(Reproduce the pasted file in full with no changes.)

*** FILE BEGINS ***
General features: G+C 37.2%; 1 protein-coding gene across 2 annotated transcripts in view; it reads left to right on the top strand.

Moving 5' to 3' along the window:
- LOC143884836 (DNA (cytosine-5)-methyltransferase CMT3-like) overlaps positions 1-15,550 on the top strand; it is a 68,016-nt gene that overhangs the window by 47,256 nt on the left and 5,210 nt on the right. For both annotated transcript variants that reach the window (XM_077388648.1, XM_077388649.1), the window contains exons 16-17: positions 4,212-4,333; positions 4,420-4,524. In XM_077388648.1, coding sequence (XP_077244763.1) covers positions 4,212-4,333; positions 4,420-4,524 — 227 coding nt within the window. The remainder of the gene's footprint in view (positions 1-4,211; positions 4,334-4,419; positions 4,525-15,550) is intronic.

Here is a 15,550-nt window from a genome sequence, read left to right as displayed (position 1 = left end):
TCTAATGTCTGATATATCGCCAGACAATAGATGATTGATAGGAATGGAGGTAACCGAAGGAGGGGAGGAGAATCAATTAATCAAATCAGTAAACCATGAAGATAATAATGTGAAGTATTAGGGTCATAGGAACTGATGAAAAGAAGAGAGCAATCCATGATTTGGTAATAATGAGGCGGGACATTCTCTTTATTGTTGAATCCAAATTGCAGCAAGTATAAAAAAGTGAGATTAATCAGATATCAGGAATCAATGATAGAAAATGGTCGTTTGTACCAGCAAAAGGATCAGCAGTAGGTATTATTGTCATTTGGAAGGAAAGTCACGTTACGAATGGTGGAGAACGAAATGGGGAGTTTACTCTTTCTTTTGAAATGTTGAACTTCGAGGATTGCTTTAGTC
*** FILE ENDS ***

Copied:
General features: G+C 37.2%; 1 protein-coding gene across 2 annotated transcripts in view; it reads left to right on the top strand.

Moving 5' to 3' along the window:
- LOC143884836 (DNA (cytosine-5)-methyltransferase CMT3-like) overlaps positions 1-15,550 on the top strand; it is a 68,016-nt gene that overhangs the window by 47,256 nt on the left and 5,210 nt on the right. For both annotated transcript variants that reach the window (XM_077388648.1, XM_077388649.1), the window contains exons 16-17: positions 4,212-4,333; positions 4,420-4,524. In XM_077388648.1, coding sequence (XP_077244763.1) covers positions 4,212-4,333; positions 4,420-4,524 — 227 coding nt within the window. The remainder of the gene's footprint in view (positions 1-4,211; positions 4,334-4,419; positions 4,525-15,550) is intronic.

Here is a 15,550-nt window from a genome sequence, read left to right as displayed (position 1 = left end):
TCTAATGTCTGATATATCGCCAGACAATAGATGATTGATAGGAATGGAGGTAACCGAAGGAGGGGAGGAGAATCAATTAATCAAATCAGTAAACCATGAAGATAATAATGTGAAGTATTAGGGTCATAGGAACTGATGAAAAGAAGAGAGCAATCCATGATTTGGTAATAATGAGGCGGGACATTCTCTTTATTGTTGAATCCAAATTGCAGCAAGTATAAAAAAGTGAGATTAATCAGATATCAGGAATCAATGATAGAAAATGGTCGTTTGTACCAGCAAAAGGATCAGCAGTAGGTATTATTGTCATTTGGAAGGAAAGTCACGTTACGAATGGTGGAGAACGAAATGGGGAGTTTACTCTTTCTTTTGAAATGTTGAACTTCGAGGATTGCTTTAGTC